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Introduction Native American Pueblo Style Crafts
The Hopi native americans are the only Pueblo Indians in Arizona. Hopis live in 12 villages on top and at the base of three mesas in northern Arizona covering approximately 1.5 million acres.
The Hano (Tewa), Sichmovi and Walpi villages rest at the top of the first mesa while the village of Polacca rests at the foot.
The villages of Sipaulavi, Mishongnovi and Shungopavi are located on the second mesa. Oraibi, Bacavi and Hotevilla rest at the top of the third mesa while Kykotsmovi rests at the foot of the third mesa. The village of Moenkopi is located west of the three mesas.
The Hopi live in an extremely dry and arid country. This lack of rainfall has led the Hopi to become experts in the art of dry farming. The frequent religious dances and ceremonies of the Hopi are pyaers primarily focused on rainfall, reproduction and food production which includes plant, domestic and hunted animals.
Kachinas represent spiritual beings in the Hopi religion and are believed to live on the San Francisco Peaks near Flagstaff, Arizona. Native American Hopi and Zuñi Pueblo Indian perform religious ceremonies in which masked men (never women) impersonate supernatural beings.
Kachinas are not considered as individual "gods", they represent intermediaries between humans and god. There are hundreds of different kachina spirit beings in the Hopi culture with new ones added and older ones either dropped or make only rare, sporadic appearances.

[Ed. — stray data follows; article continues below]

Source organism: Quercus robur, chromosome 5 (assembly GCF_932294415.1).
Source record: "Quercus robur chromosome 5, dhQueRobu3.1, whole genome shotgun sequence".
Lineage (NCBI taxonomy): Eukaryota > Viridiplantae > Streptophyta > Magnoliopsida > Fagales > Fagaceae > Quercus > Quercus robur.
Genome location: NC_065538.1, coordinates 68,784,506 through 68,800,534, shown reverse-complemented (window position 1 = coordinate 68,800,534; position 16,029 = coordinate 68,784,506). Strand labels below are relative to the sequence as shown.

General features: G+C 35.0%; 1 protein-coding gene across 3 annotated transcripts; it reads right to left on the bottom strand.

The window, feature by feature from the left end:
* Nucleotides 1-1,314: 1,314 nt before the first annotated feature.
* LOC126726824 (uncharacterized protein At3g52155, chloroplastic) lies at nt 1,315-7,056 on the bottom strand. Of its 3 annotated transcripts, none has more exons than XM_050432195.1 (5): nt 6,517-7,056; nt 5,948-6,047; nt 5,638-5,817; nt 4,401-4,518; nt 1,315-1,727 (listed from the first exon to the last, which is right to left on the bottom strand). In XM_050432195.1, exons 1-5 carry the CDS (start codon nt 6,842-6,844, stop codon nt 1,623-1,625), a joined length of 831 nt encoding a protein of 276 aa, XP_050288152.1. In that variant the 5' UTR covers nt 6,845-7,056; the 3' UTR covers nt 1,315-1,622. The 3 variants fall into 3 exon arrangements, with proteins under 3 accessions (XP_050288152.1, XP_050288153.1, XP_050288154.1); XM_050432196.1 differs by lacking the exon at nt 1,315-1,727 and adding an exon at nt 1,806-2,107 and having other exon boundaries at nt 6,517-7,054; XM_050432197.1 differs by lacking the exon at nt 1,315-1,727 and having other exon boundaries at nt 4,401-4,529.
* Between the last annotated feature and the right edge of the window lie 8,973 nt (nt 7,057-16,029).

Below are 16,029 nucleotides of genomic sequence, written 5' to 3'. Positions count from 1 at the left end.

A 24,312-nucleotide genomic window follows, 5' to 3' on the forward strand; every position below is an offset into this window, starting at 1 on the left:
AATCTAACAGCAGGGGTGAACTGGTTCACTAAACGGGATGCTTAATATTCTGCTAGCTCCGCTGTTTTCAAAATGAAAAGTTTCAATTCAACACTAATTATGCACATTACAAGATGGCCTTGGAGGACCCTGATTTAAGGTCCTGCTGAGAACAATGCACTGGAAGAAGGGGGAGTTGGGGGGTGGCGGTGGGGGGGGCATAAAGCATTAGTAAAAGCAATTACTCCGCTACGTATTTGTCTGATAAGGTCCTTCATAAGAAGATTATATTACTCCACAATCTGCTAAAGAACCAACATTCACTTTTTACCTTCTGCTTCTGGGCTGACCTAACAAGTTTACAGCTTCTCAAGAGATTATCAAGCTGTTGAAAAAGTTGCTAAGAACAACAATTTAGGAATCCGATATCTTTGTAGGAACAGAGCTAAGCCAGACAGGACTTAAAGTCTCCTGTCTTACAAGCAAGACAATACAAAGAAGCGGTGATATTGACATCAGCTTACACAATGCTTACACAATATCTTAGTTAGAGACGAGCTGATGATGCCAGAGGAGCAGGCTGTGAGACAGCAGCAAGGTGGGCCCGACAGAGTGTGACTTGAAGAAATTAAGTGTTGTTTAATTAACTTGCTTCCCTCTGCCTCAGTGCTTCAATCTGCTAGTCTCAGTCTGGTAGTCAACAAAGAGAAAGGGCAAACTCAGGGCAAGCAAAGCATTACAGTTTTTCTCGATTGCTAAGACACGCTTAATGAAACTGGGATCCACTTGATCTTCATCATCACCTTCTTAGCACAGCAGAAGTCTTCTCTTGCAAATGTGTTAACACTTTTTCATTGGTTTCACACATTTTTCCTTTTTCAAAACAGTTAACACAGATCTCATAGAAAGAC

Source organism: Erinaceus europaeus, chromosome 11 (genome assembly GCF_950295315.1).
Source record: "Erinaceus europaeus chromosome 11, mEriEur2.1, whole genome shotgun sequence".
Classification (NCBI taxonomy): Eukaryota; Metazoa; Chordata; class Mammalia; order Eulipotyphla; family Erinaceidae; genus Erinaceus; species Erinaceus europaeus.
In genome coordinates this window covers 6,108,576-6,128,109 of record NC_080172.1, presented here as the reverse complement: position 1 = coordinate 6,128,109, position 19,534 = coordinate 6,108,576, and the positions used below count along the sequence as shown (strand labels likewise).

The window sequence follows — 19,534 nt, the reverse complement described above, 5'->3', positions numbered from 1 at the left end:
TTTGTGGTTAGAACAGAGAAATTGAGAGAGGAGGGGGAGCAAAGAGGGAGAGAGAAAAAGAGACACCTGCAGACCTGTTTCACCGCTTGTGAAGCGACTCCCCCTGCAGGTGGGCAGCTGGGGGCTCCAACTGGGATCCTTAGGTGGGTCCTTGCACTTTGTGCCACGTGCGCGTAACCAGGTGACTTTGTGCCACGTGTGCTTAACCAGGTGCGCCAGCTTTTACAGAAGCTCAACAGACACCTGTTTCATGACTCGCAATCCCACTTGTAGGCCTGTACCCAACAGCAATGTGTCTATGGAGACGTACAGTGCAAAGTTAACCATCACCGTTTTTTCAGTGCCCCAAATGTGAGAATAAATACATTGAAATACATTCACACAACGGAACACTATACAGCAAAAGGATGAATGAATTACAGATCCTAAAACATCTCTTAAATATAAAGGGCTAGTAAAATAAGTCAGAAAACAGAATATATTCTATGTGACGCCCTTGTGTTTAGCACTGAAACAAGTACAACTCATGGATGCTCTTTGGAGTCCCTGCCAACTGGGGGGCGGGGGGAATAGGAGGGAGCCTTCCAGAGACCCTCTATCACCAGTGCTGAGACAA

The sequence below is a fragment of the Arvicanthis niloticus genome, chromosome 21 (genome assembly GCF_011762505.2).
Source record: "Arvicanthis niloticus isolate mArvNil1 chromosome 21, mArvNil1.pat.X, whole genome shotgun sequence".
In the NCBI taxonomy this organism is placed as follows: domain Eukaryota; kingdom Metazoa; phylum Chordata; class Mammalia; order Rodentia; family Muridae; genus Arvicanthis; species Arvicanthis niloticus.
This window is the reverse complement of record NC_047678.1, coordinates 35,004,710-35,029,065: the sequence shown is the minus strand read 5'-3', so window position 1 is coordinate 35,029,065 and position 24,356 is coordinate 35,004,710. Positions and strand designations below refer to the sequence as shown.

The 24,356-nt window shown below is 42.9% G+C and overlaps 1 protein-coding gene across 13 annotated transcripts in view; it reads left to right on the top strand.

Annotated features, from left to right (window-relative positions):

Kachina dolls are used to introduce and educate young native American children into the ways of life and religious culture of the Hopis. They are not considered to be playthings or toys.
There are hundreds of different Kachinas, many will never be viewed by anyone outside the Hopi culture. Kachinas may represent virtually anything from weather events such as rain and snow, to food, grain and livestock. There are kachinas for stars and planets and even other Indian tribes outside the Hopi nation.
Kachinas may also be the spirits of dead ancestors who visit the Hopi mesas to watch over their relatives and bring rain clouds.
Authentic Kachina dolls are carefully hand carved out of cottonwood root and painted or decorated with feathers, leather, and fabric in the manner which best represents a particular spirit of the Hopi religion. Traditionally it is up to the uncles in families to create kachina dolls for their nieces.
A Kachina is more than one thing or idea. There are three distinct aspects to the overall concept of kachinas:
The Hopi calendar year of religious ceremonies is divided into two parts. The first part of the calendar year falls between winter solstice to mid-july.
Kachina ceremonial dances are performed throughout the first season during which all kachina dancers wear full costumes and masks. Official Mong ceremonies last nine days and most are performed in private kivas by invitation only.
Kachina costumes and masks are not worn during the second part of the calendar year which falls between mid-july to winter solstice.
The images in Paper Kachinas for Young Children are based upon historic government, educational and public records of kachina masks and costumes dating as far back as the late 1800's. These designs are not genuine or authentic native American produced artworks.
Visit the sites listed in the native American references and resources page for the most current or accurate descriptions.
The Hopi Ceremonial Calendar
The Hopi ceremonial cycle is based on the cyclical positions of the sun combined with the 19 year cycle with the moon, planetary cycles and appearance of constellations throughout the year.
The Hopi solar year is divided into two halves. The Kachina season begins with the winter solstice (Dec 21). The non-Kachina cycle begins with the summer solstice (Jun 21).
For more information research Hopi Ceremonial Societies - Phratries.